Wildlife area closed to protect wintering elk



— About 44,000 acres of wildlife land east of town will be seasonally closed to motor vehicles Feb. 1 through April 30 to protect wintering elk.

The winter closure includes portions of the L.T. Murray Wildlife Area, which is managed by the state Department of Fish and Wildlife. The closure only restricts motorized vehicle access; the public may still access the area by foot, horseback, or mountain bike.

The area subject to the closure is north of the Vantage Highway, south of Quilomene Ridge Road, east of the Wild Horse Wind Farm and west of the Columbia River. This is the eighth year of the seasonal closure of the wildlife area lands, said Scott McCorquodale, regional wildlife manager for state DFW.

About 2,000 elk — nearly half the Colockum elk herd — spend winters on the Whiskey Dick and Quilomene sections of the L.T. Murray Wildlife Area.

“Vehicle traffic can disturb these elk and reduce their use of habitat near roads,” McCorquodale said. “Reducing vehicle traffic on the wildlife area also may encourage wintering elk to remain on the public land rather than straying to nearby private lands.”

The winter closure is included in the new Naneum Ridge to Columbia River Recreation and Access Plan, developed by state DFW and the Department of Natural Resources. The plan addresses recreation and public access for roughly 230,000 acres of DNR and DFW land stretching from the eastern slopes of the Cascade Range to the Columbia River.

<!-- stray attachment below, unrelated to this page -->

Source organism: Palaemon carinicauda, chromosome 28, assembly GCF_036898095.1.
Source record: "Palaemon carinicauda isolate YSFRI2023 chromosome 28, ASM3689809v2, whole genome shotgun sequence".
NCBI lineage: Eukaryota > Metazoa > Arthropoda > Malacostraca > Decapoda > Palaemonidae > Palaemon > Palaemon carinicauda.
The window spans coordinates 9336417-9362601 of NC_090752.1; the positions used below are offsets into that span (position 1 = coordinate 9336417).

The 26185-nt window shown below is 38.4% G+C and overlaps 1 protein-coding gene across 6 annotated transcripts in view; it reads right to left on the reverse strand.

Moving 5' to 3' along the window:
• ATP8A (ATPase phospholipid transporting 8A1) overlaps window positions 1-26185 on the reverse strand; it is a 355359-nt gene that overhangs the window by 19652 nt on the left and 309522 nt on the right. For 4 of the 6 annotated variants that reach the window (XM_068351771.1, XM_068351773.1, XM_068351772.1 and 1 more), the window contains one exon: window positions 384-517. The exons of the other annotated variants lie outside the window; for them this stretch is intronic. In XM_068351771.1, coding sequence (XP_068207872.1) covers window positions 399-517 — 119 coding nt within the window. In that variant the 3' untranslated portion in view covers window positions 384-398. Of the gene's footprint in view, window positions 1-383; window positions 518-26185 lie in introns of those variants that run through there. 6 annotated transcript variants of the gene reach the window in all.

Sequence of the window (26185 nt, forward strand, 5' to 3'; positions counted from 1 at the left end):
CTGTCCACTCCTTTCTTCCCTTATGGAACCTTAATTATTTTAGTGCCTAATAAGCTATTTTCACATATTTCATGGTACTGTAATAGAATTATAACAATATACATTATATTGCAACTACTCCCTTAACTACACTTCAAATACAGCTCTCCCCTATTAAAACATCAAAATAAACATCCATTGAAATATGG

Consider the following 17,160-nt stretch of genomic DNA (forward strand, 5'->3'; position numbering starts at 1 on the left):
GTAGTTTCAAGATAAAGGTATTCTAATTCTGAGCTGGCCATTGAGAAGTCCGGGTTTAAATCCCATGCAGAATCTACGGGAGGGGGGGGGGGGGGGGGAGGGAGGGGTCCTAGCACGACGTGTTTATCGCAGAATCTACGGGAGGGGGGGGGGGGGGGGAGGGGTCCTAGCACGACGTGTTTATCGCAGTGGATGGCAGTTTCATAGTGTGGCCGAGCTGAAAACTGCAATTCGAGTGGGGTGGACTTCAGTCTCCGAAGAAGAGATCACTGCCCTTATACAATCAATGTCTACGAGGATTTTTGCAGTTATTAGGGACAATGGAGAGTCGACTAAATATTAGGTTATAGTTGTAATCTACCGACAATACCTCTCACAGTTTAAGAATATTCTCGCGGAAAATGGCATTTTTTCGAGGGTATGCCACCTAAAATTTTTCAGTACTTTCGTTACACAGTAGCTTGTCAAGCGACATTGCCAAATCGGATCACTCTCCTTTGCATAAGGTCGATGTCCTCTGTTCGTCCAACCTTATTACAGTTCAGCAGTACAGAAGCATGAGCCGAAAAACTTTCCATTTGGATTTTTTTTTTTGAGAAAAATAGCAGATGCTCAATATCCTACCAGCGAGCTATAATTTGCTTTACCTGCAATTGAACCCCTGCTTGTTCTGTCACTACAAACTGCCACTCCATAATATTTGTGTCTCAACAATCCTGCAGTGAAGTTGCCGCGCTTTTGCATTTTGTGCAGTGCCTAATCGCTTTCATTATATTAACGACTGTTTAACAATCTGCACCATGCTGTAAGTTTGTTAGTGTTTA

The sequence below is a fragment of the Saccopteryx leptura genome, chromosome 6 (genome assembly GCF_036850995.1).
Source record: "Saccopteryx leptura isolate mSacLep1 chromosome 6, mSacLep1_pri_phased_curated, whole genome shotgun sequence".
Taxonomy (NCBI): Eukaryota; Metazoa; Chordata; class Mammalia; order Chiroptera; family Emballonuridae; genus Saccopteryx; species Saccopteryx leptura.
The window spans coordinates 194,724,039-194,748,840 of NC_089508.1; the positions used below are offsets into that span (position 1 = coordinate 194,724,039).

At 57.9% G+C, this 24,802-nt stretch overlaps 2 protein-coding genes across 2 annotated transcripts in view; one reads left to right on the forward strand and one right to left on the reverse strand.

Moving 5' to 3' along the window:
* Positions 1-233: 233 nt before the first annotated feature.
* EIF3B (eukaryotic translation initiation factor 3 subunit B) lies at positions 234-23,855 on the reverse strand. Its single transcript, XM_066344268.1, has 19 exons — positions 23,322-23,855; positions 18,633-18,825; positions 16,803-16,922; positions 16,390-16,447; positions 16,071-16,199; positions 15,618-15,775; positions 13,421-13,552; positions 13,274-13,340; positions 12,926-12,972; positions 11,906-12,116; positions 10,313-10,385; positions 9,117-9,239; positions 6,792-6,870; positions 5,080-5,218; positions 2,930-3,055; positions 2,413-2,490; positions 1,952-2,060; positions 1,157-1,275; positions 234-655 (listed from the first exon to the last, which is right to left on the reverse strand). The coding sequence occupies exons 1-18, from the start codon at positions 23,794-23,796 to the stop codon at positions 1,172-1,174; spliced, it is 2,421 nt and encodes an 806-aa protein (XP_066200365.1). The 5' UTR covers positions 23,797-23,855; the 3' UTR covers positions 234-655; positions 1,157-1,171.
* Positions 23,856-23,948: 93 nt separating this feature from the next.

The plan is available online at http://www.dnr.wa.gov/RecreationEducation/Topics/RecreationPlanning/Pages/amp_rec_naneum_rec_planning.aspx.

Under the plan, one road, which receives minimal winter traffic, will remain open to the public. The road travels south from Quilomene Ridge Road along Jackknife Ridge to the northern boundary of the Ginkgo Petrified Forest State Park. From there, a three-mile stretch of road through the park ultimately connects with Old Vantage Highway. Washington State Parks manages the park road under a permit system, providing free permits onsite.

The three-month seasonal closure is consistent with winter-range closures elsewhere in the state, including the Oak Creek and Wenas wildlife areas. Seasonal closures also occur on critical big-game winter ranges in several other western states, including Montana, Idaho, Oregon and Wyoming.



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